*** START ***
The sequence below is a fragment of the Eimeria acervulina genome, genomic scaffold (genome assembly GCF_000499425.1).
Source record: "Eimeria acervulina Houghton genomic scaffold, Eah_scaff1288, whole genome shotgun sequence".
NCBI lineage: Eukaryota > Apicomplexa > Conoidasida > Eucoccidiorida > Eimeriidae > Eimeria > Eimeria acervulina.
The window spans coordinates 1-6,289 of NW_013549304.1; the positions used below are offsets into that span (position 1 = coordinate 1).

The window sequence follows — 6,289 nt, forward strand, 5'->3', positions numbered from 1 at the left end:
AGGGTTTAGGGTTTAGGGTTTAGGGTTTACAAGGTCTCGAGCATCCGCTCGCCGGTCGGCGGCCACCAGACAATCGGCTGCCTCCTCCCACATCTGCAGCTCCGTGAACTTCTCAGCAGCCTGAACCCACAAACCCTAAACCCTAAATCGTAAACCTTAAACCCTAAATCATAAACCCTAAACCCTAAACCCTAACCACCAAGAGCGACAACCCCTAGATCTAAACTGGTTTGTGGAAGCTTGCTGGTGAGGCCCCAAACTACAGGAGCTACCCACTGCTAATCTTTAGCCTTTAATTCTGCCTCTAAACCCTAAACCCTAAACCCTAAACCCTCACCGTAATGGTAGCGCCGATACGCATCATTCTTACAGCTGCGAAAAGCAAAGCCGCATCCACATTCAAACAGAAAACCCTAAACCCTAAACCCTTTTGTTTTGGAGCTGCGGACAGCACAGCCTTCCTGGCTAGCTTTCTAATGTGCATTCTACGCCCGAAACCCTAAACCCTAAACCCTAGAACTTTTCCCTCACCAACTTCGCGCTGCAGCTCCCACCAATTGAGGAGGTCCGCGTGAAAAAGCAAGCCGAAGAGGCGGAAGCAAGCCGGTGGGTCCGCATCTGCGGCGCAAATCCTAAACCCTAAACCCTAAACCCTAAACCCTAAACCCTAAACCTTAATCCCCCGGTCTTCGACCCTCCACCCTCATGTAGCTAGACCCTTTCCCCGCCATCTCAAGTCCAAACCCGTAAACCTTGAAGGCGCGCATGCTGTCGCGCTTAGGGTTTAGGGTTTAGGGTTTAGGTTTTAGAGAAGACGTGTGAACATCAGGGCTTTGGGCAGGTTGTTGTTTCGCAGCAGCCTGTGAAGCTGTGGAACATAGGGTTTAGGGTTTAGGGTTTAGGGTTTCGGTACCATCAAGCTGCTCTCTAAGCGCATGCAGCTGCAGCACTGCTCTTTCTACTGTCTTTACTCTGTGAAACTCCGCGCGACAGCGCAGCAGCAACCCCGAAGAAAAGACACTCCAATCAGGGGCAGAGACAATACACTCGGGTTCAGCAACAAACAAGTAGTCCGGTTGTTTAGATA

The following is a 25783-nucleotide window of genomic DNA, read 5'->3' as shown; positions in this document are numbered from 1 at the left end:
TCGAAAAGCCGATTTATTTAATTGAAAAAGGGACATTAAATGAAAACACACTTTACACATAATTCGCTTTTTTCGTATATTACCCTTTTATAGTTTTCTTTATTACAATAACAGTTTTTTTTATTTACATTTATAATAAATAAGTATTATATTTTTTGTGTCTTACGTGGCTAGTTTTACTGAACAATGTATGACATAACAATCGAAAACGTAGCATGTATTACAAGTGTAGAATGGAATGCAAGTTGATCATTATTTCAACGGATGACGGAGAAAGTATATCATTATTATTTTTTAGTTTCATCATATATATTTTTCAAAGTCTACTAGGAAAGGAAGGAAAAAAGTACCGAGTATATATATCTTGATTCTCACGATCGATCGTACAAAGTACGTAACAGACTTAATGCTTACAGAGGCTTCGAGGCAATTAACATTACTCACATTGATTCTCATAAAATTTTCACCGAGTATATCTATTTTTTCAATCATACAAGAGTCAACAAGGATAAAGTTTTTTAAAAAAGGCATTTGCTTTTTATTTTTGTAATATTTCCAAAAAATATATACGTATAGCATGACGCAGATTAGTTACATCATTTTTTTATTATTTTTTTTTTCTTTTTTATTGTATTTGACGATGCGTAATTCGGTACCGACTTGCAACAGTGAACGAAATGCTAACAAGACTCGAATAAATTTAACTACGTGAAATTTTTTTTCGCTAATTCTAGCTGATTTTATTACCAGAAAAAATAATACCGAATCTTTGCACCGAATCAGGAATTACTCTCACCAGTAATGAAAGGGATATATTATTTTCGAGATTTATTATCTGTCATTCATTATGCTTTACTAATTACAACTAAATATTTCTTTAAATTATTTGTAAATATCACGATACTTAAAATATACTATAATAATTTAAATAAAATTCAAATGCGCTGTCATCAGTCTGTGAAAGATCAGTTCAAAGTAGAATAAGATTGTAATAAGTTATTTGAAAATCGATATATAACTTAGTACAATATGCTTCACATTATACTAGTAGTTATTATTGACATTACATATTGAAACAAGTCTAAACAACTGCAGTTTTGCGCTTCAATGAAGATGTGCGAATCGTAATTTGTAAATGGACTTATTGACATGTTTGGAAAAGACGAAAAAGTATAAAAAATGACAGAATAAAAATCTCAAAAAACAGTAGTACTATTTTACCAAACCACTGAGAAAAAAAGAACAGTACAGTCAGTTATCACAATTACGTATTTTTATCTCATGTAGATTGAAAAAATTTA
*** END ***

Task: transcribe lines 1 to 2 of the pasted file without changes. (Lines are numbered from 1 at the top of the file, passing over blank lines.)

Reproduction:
The sequence below is a fragment of the Eimeria acervulina genome, genomic scaffold (genome assembly GCF_000499425.1).
Source record: "Eimeria acervulina Houghton genomic scaffold, Eah_scaff1288, whole genome shotgun sequence".